The concept of Orion is a great. It’s web-based, meaning that you don’t have to install it and it’s available wherever you go. Unfortunately, it’s not really a full IDE – at least not yet! I hope IBM is working to improve it. It does not know how to compile native ILE programs or show compile errors. Its interface is designed around the Git version control software, which makes it tricky to use unless you happen to store your code in Git. And quite frankly, it’s also a little bit buggy. I hope to see improvements in these areas, but right now it’s not a real option.

The most popular alternative to RDi today is SEU. In fact, historically this was the primary way that code was written for IBM i. So, you may think it’s still a good choice. However, I don’t think it’s viable today for two reasons:

  1. The green-screen nature makes it cumbersome to use. This is no problem for a veteran programmer, because they’re used to it. But for IT departments to survive, they need to bring in younger talent. Younger talent is almost always put off by SEU. I even know students who gave up the platform entirely because they thought SEU seemed so antiquated, and they wanted no part of it.
  2. SEU hasn’t received any updates since January 2008. That means all features added to RPG in the past 10 years – which includes three major releases of the operating system –will show as syntax errors in SEU.

About ILEditor

ILEditor is open source, runs on Windows and was released as open source under the GNU GPL 3.0 license. That means it is free and can be used for both private and commercial use. If you like, you can even download the source code and make your own changes. It can read source from source members or IFS files. In addition to editing the source, it can compile programs, show you the errors in your programs, work with system objects and display spooled files. It even has an Outline View (like RDi does) that will show you the variables and routines in your program.

The main web site for ILEditor is: worksofbarry.com/ileditor/.

If you want to see the source code, you’ll find the Github project here.

You do not need to install any software on your IBM i to use ILEditor. Instead, the Windows program uses the standard FTP server that is provided with the IBM i operating system to get object and source information and to run compile commands. An FTPES (FTP over SSL) option is provided if a more secure connection is desired.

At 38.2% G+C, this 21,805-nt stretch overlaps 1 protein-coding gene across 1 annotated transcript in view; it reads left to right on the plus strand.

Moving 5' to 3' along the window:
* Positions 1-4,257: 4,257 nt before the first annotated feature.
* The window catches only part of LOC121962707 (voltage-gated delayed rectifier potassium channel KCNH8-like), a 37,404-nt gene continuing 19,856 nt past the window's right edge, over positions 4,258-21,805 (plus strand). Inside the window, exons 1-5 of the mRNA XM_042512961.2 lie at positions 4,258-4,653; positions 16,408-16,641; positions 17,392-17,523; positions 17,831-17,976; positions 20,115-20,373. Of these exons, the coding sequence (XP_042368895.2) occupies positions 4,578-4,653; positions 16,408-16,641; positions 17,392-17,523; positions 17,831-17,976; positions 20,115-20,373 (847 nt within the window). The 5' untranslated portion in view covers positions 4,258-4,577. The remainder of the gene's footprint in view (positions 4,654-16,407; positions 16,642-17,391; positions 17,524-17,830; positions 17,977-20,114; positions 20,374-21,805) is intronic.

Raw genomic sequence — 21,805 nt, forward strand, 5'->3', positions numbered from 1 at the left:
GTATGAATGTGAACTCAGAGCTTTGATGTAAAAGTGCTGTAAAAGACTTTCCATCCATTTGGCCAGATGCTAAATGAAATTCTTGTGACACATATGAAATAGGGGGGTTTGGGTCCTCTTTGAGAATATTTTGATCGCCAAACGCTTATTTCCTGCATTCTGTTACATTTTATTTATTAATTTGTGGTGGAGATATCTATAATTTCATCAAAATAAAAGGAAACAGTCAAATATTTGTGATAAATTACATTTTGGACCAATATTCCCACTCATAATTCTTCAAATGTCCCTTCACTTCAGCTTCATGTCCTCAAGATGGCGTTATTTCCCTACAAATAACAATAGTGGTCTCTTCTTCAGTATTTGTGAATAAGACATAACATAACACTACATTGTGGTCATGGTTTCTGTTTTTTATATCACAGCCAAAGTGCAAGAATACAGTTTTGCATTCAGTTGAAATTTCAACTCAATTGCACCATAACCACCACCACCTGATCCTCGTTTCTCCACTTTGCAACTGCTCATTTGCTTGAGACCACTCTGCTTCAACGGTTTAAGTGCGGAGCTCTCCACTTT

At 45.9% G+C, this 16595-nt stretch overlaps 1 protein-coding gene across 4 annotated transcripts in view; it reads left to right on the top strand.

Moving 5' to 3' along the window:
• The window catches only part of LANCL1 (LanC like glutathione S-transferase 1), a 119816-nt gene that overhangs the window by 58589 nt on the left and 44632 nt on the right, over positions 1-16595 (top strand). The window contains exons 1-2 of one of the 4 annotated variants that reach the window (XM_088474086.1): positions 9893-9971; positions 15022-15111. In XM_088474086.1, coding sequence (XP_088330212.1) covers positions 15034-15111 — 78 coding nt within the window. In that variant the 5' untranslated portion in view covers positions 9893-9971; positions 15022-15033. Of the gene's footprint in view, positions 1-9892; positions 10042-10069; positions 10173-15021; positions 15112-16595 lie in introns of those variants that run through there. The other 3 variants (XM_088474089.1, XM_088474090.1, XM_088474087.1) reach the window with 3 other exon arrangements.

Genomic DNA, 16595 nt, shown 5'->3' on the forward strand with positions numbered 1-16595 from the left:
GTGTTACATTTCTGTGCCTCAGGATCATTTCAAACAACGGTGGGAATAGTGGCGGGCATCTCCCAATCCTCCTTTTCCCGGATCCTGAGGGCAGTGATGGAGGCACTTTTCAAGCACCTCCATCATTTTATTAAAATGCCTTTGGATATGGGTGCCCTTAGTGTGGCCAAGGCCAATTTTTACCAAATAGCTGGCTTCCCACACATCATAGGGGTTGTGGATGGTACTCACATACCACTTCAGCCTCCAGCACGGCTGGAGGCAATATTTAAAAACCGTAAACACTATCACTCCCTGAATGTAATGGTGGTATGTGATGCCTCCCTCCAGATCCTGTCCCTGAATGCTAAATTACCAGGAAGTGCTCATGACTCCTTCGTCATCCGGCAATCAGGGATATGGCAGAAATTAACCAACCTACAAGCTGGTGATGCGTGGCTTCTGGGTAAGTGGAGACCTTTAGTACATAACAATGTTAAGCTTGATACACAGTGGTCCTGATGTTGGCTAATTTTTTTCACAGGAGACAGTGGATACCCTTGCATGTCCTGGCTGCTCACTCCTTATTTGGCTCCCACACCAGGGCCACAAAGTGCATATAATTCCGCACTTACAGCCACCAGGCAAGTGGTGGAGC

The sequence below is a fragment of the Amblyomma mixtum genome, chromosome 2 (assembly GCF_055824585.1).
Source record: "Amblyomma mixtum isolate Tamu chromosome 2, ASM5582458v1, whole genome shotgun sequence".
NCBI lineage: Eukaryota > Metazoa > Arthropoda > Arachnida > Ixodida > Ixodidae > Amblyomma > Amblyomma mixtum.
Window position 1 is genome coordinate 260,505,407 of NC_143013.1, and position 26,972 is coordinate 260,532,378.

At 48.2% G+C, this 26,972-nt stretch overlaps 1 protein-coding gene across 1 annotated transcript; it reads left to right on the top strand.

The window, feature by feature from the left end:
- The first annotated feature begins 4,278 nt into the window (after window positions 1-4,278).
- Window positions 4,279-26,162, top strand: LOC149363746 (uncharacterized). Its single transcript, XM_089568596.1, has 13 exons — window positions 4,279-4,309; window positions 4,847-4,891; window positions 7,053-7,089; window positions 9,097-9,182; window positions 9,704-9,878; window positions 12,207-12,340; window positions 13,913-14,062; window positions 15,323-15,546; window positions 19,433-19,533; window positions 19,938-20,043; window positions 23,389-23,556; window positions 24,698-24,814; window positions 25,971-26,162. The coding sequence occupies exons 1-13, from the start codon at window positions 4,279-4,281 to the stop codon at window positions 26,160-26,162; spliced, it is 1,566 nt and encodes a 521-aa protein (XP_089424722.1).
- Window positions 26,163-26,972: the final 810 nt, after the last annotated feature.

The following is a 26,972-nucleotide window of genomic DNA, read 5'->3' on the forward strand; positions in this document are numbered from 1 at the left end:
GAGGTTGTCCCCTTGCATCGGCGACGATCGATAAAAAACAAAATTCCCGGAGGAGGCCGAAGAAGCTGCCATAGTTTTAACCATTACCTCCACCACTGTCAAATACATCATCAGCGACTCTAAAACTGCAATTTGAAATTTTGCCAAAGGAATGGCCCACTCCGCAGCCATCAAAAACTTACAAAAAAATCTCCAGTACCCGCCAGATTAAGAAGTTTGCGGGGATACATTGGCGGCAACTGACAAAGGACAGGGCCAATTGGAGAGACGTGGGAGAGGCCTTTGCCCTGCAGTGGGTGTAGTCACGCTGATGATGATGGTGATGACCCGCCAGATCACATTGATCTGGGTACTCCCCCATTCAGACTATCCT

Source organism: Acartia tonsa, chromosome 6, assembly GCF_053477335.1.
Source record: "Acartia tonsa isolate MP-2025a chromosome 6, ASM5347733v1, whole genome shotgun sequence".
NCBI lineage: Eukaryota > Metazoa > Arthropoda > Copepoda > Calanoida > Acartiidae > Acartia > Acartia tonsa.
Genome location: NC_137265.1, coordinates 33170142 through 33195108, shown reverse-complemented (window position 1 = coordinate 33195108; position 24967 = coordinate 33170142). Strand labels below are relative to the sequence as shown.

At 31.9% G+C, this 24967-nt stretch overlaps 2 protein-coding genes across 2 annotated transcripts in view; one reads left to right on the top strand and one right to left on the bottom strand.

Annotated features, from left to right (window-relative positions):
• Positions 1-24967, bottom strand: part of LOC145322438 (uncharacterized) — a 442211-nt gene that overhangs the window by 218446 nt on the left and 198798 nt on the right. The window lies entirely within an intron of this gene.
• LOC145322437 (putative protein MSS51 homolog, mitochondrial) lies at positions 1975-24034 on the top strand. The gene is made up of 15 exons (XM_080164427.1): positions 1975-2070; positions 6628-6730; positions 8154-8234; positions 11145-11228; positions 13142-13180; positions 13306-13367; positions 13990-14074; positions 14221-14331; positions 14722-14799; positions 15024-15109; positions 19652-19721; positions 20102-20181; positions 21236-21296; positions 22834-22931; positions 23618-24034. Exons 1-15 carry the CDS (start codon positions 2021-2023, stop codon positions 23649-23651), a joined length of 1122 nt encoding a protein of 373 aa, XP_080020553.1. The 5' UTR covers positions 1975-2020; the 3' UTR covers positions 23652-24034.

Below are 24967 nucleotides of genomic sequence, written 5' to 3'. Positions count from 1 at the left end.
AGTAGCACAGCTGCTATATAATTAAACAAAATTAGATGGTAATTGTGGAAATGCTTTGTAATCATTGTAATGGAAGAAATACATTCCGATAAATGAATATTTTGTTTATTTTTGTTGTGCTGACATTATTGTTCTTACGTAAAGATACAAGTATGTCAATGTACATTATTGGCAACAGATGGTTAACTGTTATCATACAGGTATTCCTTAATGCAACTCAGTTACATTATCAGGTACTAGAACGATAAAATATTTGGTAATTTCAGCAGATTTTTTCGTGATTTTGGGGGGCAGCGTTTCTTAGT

Connecting for the First Time

When you start ILEditor, it will present you with a box where you can select the host to connect to. Naturally, the first time you run it there will be no hosts defined, so the box will be empty. You can click “New Host” to define one.

Once you have a host defined, it will be visible as an icon, and double-clicking the icon will begin the connection.

When you set up a new system, there are five fields you must supply, as shown in the screenshot below:

Alias name = You can set this to whatever you wish. ILEditor will display this name when asking you the host to connect to, so pick something that is easy to remember.

Host name / IP address = the DNS name or IP address of the IBM i to connect to.

Username = Your IBM i user profile name.

Password = Your IBM i password – you can leave this blank if you want it to ask you every time you connect.

Use FTPES = This stands for FTP over Explicit SSL. Check this box if your IBM i FTP server has been configured to allow SSL and you’d like the additional security of using an encrypted connection.

The Main IDE Display

Once you’ve connected, you’ll be presented with a screen that shows the “Toolbox” on the left and a welcome screen containing getting started information and developer news, as shown in the screenshot below.